Investigators were still conducting an investigation into two smoke incidents involving the South African Civil Aviation Authority’s Cessna Citation II flight-inspection jet before its fatal loss near George.

There is no immediate evidence of a connection between the incidents – on 7 and 8 November last year – and the 23 January crash, but the SACAA had yet to reach conclusions on the cause.

In its preliminary findings the SACAA said the crew had executed a go-around at Wonderboom airport on 7 November and reported smoke in the cockpit.

After landing an inspection of both engines revealed no oil visible on the dipstick of the left-hand Pratt & Whitney JT15D-4 engine.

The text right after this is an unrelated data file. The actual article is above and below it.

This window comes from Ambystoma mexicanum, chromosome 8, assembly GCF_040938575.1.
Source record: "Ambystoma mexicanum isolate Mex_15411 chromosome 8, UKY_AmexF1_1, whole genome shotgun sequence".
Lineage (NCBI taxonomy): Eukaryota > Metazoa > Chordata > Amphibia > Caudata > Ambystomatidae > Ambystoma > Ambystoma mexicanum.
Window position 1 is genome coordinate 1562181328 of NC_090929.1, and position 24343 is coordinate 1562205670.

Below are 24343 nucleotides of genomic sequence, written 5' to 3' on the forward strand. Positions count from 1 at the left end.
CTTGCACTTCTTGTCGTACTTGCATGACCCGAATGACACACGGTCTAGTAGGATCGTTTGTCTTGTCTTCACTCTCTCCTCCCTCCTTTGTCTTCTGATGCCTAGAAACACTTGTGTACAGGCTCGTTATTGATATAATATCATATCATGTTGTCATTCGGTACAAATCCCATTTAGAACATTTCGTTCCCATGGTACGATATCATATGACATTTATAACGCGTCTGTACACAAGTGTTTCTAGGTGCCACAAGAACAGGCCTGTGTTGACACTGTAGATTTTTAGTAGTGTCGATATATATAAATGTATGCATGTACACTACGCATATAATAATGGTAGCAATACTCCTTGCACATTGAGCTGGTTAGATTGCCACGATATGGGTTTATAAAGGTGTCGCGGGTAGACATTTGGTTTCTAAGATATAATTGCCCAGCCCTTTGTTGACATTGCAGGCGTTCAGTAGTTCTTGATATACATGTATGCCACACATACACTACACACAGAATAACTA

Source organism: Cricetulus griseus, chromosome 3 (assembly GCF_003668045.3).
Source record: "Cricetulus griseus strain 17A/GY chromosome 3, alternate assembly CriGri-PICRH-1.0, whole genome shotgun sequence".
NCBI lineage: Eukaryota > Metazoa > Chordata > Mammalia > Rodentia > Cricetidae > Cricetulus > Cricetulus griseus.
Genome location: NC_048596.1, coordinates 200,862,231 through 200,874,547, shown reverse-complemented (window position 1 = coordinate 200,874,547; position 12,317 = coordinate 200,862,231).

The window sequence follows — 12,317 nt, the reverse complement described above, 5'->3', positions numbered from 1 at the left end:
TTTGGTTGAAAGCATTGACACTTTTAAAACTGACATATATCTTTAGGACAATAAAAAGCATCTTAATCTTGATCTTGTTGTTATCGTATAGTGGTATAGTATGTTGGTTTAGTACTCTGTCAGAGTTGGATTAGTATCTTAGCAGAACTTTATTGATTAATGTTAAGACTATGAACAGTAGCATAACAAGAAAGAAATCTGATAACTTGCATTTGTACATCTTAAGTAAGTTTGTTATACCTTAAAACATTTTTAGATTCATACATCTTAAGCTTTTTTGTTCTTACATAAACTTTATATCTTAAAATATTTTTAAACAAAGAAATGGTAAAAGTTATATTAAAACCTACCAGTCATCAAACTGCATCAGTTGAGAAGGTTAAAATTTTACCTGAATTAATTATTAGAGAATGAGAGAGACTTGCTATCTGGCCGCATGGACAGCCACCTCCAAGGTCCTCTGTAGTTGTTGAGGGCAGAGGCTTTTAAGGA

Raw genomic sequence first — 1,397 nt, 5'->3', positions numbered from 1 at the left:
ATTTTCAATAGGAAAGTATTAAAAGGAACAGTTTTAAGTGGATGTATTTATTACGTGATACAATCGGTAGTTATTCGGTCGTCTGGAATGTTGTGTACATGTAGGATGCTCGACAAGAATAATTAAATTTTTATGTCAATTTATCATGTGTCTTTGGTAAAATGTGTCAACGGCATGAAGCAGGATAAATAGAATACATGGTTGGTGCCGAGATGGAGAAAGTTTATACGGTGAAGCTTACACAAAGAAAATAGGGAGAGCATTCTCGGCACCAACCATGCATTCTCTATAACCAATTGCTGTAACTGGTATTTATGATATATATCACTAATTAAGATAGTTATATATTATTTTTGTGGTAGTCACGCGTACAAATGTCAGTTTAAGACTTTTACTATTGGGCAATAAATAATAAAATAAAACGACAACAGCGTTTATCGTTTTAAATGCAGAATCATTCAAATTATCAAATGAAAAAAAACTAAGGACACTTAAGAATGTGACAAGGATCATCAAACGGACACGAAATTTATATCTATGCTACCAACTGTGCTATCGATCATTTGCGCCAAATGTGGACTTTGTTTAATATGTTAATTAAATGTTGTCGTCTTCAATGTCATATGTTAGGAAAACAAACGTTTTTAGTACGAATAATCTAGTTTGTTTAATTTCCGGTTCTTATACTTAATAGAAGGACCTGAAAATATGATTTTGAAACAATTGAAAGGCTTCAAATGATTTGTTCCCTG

Maintenance personnel performed checks and, after a ground run on both powerplants, signed off the defect and returned the jet to service.

But during the take-off roll from Lanseria airport the following day, the crew again experienced smoke in the cockpit and aborted the departure. Both main landing-gear tyres deflated during the incident.

The preliminary inquiry does not identify a reason for the smoke incidents – although it says there was no evidence of fire. It states that the Citation’s certificate of airworthiness was valid to 30 October 2020.

None of the three crew members of the aircraft survived after it crashed in mountainous terrain after taking off from George airport on 23 January.